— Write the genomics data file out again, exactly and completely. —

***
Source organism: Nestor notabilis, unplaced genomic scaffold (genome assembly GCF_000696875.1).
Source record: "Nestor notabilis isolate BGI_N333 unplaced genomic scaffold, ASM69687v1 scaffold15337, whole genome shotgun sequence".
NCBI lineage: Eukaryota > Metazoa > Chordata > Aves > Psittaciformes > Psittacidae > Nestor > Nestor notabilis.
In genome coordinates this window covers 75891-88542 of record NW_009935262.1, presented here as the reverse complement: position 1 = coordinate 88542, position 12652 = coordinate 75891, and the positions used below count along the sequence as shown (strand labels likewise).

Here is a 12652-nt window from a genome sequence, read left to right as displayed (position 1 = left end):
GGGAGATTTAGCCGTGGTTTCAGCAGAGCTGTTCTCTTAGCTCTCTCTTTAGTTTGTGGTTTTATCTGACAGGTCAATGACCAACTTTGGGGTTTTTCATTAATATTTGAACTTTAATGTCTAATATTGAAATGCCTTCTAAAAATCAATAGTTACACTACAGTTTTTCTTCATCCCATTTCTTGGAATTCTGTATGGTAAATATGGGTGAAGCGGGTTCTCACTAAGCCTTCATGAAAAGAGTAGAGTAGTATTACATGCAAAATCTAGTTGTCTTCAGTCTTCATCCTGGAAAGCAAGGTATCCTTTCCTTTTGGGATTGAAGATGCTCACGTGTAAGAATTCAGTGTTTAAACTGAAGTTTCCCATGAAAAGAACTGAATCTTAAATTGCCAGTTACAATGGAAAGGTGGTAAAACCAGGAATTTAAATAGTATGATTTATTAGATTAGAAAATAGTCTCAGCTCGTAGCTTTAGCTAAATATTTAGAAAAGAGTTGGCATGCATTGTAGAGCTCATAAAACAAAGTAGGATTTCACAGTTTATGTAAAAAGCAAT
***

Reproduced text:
Source organism: Nestor notabilis, unplaced genomic scaffold (genome assembly GCF_000696875.1).
Source record: "Nestor notabilis isolate BGI_N333 unplaced genomic scaffold, ASM69687v1 scaffold15337, whole genome shotgun sequence".
NCBI lineage: Eukaryota > Metazoa > Chordata > Aves > Psittaciformes > Psittacidae > Nestor > Nestor notabilis.
In genome coordinates this window covers 75891-88542 of record NW_009935262.1, presented here as the reverse complement: position 1 = coordinate 88542, position 12652 = coordinate 75891, and the positions used below count along the sequence as shown (strand labels likewise).

Here is a 12652-nt window from a genome sequence, read left to right as displayed (position 1 = left end):
GGGAGATTTAGCCGTGGTTTCAGCAGAGCTGTTCTCTTAGCTCTCTCTTTAGTTTGTGGTTTTATCTGACAGGTCAATGACCAACTTTGGGGTTTTTCATTAATATTTGAACTTTAATGTCTAATATTGAAATGCCTTCTAAAAATCAATAGTTACACTACAGTTTTTCTTCATCCCATTTCTTGGAATTCTGTATGGTAAATATGGGTGAAGCGGGTTCTCACTAAGCCTTCATGAAAAGAGTAGAGTAGTATTACATGCAAAATCTAGTTGTCTTCAGTCTTCATCCTGGAAAGCAAGGTATCCTTTCCTTTTGGGATTGAAGATGCTCACGTGTAAGAATTCAGTGTTTAAACTGAAGTTTCCCATGAAAAGAACTGAATCTTAAATTGCCAGTTACAATGGAAAGGTGGTAAAACCAGGAATTTAAATAGTATGATTTATTAGATTAGAAAATAGTCTCAGCTCGTAGCTTTAGCTAAATATTTAGAAAAGAGTTGGCATGCATTGTAGAGCTCATAAAACAAAGTAGGATTTCACAGTTTATGTAAAAAGCAAT